In Nunavut, list of social ills goes on
Some of our fellow humans did accurately predict when the planet Venus would make its transit between the earth and the sun, casting a tiny black speck on that life sustaining source of heat and light.
Others built a space station and keep ferrying people and supplies back and forth, and if we think at all about this, we kind of accept that as normal .
In health care, we can now look inside our bodies in great detail without ever using a knife and do too many more amazing things to recite here.
All these achievements are a testimony to the intelligence of the human race where it concerns technology.
It is therefore puzzling why we cannot use that same intelligence effectively when we encounter serious behaviour and social problems.
I have written about the desperate living conditions in Nunavut. We hear about similar conditions in our inner cities and on Indian reserves, but I can assert from first-hand experience that in our own Canadian north, things are worse than anywhere else. Malnutrition, overcrowding, violence, alcohol and drug abuse, lack of education, infectious diseases, infant mortality, the highest suicide rate in the country, if not in the world, and the list of social ills goes on. There are times when I ask myself why I even bother to use my skills as a physician, since the results of my efforts appear to be rather futile.
I have a pretty good idea what needs to be done to improve the situation, but that will cost a lot of money and manpower and there is not the political will to draw up a comprehensive plan and fund it.
Therefore, our politicians let the situation deteriorate further and further and eventually the cost of dealing with the consequences of the neglect will be far greater than dealing with it now.
Some of the needed elements in a comprehensive plan:
• Good schools with good teachers and teaching materials appropriate for the Inuit culture. Enroll all ages and teach skills that are sorely lacking. Many have no idea how to budget, make wise purchases and make the money last until the next pay or social assistance cheque.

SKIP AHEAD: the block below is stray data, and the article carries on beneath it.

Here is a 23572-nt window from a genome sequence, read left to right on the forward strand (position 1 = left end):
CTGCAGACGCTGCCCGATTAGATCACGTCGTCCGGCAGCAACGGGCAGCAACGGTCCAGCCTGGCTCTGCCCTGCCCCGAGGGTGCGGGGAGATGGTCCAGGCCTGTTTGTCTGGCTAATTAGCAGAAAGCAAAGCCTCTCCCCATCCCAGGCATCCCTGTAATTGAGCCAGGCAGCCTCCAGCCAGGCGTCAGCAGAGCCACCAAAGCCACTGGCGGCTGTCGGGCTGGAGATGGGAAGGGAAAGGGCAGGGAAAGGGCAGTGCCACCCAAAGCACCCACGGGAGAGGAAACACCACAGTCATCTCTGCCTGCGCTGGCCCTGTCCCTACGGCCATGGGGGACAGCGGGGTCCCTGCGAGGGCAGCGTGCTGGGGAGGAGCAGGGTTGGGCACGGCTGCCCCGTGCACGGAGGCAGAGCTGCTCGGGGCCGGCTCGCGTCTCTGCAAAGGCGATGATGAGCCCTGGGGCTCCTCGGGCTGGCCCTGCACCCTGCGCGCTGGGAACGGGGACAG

• Make sure all children receive healthy and nutritious food each day until they graduate from high school. No matter how good the school and teachers, children will not learn when starving, as they are now. Moreover, they will attend school more readily in sharp contrast to the current poor attendance records.
• Part of the curriculum should include how to responsibly deal with one’s sexuality, birth control and parenting skills. Nunavut has by far the highest birth rate in the country, causing a population explosion and the majority is now under age 18. Pregnancies often start at age 15 and this contributes to the housing shortage and overcrowding. I pity the infants being reared by parents who are still children themselves, without much education and no source of income. They often give the infant away to an older relative or neighbour. Initially they are doted upon, but that slacks off after age two. We are raising a generation of people without much education or skills and largely dependent on hand-outs for the rest of their lives.
• Adequate housing to deal with the current overcrowding, where at times 15-20 people live under one roof in a one- or two-bedroom house.
• Provide comprehensive mental health services to deal with the depression, hopelessness, alcoholism, drug abuse, violence.
• Improved maternal and child health services. Currently there are too many fetal alcohol children and too many premature babies due to poor pre-natal health care.
• Make healthy food affordable and the junk food very expensive. Teach how to prepare healthy meals and, thereby, prevent the rapidly increasing incidence of diabetes and all its complications. Thirty years ago there was hardly any diabetes, and now one in every nine people have this on account of poor diet.
This is just an outline of what is going to be needed to improve the situation among the people who managed to live independently in the harshest of environments until the white man came and destroyed their social order and way of life.
Dr. Marco Terwiel is a retired family physician who lives in Maple Ridge.